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I can use ls -ld */ to list all the directory entries in the current directory. Is there a similarly easy way to just list all the regular files in the current directory? I know I can use find

find . -maxdepth 1 -type f

or stat

stat -c "%F %n" * | grep "regular file" | cut -d' ' -f 3-

but these do not strike me as being overly elegant. Is there a nice short way to list only the regular files (I don't care about devices, pipes, etc.) but not the sub-directories of the current directory? Listing symbolic links as well would be a plus, but is not a necessity.

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What do you mean by "overly elegant"? As far as I know, the find command is the best way to do what you want. For some reliable other options, you should look into shell specific commands (and those are anything but portable)! –  rahmu Sep 18 '12 at 9:58
    
@rahmu I was for something similar to ls -d */, which is short, easy to type, and easy to understand. So I'm pretty happy with Ulrich Dangel's answer, even though I'm not using zsh. –  daniel kullmann Sep 18 '12 at 10:41
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7 Answers 7

up vote 5 down vote accepted

With zsh and Glob Qualifiers you can easily express it directly, e.g:

echo *(.)

will either only return the list of regular files or an error depending on your configuration.

For the non-directories:

echo *(^/)

(will include symlinks (including to directories), named pipes, devices, sockets, doors...)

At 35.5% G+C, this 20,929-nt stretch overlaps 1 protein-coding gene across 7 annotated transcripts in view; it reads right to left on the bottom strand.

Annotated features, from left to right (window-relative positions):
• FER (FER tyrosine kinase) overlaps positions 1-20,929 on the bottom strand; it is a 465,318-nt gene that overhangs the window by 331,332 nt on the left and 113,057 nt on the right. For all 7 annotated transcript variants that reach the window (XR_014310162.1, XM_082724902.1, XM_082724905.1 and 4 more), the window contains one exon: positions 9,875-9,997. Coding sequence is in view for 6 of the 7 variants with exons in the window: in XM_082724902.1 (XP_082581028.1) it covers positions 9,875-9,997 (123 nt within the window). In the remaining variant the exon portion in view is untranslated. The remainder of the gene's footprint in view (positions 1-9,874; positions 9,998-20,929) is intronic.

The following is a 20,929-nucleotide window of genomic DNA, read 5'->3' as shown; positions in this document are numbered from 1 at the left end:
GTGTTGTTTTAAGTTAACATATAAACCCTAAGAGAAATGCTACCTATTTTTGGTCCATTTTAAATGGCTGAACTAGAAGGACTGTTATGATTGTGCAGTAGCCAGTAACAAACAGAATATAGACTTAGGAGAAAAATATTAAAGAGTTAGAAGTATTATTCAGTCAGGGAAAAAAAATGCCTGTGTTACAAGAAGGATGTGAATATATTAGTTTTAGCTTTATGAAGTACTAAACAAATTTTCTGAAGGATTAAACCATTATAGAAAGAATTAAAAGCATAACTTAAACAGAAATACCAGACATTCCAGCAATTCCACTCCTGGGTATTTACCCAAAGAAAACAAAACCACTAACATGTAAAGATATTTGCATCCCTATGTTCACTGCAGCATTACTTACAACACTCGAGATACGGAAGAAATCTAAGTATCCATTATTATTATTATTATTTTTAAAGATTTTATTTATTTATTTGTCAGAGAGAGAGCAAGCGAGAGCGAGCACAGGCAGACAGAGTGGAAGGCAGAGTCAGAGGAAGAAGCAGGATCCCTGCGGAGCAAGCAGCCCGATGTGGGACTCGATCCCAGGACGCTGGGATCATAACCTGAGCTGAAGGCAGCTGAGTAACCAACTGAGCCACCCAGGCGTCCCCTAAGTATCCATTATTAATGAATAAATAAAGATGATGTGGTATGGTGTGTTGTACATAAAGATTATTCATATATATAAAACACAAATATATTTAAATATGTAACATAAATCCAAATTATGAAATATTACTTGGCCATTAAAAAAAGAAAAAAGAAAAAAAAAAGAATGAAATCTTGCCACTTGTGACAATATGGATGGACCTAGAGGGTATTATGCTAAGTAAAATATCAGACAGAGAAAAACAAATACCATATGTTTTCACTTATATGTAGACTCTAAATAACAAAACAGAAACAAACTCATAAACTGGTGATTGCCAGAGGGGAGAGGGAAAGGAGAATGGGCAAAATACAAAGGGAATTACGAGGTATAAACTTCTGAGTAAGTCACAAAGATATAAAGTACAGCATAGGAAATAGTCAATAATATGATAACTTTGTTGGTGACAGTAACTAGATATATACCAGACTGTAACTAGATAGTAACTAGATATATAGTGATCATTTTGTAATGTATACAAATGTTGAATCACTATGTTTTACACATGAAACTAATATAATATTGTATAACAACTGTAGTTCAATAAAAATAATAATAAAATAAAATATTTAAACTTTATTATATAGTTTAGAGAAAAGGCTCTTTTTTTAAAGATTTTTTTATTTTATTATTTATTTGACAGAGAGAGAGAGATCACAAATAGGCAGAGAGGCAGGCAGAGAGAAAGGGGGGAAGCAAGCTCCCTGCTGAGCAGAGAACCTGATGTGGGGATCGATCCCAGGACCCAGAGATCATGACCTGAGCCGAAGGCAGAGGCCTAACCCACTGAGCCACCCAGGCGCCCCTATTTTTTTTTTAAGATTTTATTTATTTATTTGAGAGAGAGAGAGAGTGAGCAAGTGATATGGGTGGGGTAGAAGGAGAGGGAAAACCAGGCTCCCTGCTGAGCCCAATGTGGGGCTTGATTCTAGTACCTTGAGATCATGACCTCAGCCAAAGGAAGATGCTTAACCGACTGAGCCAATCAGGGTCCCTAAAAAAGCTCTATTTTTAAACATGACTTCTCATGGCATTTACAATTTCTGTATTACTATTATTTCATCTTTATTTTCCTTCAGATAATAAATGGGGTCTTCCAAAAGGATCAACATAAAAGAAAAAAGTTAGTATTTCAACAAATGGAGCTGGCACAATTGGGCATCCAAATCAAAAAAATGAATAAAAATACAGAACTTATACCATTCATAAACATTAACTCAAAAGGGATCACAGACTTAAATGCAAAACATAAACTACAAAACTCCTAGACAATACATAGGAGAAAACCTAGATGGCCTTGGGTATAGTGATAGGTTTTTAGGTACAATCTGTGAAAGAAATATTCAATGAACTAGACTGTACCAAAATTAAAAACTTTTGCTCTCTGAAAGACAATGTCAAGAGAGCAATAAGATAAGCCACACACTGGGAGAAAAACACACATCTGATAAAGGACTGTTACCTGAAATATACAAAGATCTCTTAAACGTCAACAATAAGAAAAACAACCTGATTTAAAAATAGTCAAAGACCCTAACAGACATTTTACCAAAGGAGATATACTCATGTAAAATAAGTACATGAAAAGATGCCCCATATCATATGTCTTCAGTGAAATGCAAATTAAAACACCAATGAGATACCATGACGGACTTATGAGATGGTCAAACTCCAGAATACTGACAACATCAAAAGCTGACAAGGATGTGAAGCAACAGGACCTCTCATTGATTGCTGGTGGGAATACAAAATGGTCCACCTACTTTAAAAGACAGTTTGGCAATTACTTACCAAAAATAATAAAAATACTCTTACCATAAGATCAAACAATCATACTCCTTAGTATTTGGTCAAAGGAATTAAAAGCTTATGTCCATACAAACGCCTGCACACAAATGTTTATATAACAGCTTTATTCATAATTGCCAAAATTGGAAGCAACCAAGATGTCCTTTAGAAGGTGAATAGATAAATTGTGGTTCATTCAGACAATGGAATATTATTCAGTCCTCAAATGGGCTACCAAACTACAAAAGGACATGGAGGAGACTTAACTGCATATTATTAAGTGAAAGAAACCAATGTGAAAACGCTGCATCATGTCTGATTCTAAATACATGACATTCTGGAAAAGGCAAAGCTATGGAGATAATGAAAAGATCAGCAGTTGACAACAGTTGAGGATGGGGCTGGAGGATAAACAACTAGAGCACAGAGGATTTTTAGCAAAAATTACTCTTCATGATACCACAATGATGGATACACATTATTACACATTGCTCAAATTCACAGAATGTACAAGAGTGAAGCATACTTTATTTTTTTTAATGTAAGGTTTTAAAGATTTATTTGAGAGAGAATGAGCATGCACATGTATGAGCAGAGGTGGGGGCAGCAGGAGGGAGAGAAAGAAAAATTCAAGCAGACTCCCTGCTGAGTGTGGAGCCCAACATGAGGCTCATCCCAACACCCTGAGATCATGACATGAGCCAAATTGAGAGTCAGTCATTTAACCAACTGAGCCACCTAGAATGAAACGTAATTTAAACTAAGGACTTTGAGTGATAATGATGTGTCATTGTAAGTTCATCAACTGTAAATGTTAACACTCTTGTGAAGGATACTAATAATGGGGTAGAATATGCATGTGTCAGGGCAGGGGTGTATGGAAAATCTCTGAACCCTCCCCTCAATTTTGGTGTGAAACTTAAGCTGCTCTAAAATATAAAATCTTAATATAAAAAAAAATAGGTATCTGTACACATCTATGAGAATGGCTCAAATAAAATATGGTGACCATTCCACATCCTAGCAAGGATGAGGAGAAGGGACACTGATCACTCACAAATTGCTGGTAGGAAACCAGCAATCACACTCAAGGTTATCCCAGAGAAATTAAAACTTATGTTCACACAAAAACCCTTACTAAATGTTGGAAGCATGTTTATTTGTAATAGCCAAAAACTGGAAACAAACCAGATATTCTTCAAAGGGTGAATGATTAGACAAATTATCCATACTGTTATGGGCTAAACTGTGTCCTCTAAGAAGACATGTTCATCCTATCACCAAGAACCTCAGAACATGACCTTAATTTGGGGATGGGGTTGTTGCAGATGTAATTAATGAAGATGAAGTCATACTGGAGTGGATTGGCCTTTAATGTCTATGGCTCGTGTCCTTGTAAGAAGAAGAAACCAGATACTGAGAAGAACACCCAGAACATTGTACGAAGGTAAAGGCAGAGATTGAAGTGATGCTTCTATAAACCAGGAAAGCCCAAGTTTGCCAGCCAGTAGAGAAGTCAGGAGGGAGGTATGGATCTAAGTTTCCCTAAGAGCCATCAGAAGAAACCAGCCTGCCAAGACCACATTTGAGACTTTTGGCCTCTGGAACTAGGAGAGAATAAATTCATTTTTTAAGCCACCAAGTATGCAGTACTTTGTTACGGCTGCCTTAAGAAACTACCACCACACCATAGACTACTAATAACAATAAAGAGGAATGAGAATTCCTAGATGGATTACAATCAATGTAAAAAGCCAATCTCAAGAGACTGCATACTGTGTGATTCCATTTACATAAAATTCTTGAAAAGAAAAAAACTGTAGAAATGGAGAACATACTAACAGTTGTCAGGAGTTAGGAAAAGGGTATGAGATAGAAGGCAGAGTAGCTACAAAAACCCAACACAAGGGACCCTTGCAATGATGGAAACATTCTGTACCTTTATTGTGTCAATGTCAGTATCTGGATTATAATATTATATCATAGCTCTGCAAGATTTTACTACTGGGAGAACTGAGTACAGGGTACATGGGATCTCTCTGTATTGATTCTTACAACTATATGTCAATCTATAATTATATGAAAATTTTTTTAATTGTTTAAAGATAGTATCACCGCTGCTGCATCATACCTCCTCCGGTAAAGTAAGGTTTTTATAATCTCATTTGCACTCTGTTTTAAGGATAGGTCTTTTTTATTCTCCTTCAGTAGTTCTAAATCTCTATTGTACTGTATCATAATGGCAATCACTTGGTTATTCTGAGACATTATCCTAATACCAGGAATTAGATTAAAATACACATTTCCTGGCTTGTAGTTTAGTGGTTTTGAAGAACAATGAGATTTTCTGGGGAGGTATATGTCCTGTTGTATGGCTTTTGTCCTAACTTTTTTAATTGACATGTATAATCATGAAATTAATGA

echo *(-.)

for regular files and symlinks to regular files.

echo *(-^/)

for non-directories and no symlinks to directories either.

Also, see the D globbing qualifier if you want to include Dot files (hidden files), like *(D-.).

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zsh surely has some real nice features. Maybe I should switch... –  daniel kullmann Sep 18 '12 at 9:05
    
Obligatory zsh one-short-liner: … Ah, good, it's here already. –  Gilles Sep 18 '12 at 23:43
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ls has no option to do that, but one of the nice things about unix & linux is that long-winded and inelegant pipelines can easily be turned into a shell script, function, or alias. and these can, in turn, be used in pipelines just like any other program.

(NOTE: there are some scope issues with functions and aliases. Scripts are available to any executable that can read and execute them. Aliases and functions are only available in the current shell - although a sub-shell's .profile/.bashrc etc may redefine them and thus make them available. Also, a script can be written in any language - including bash/sh, awk, perl, python, and others - whichever one is best for the job or that you are most familiar with)

e.g.

alias lsf='find . -maxdepth 1 -type f -print0 | xargs -0r ls'

I've added xargs so that you can use use all the usual ls options, e.g. lsf -lrS

Because it uses find, all of the normally-hidden dotfiles will be displayed, and all of the filenames will be prefixed with ./ - that's about the only difference you'll notice.

You could exclude dot files with ! -iname '.*' but then you'd have to have two versions of the alias - one that displayed dot files and one that didn't.

alias lsf2='find . -maxdepth 1 -type f -a ! -iname '\''.*'\'' -print0 | xargs -0r ls'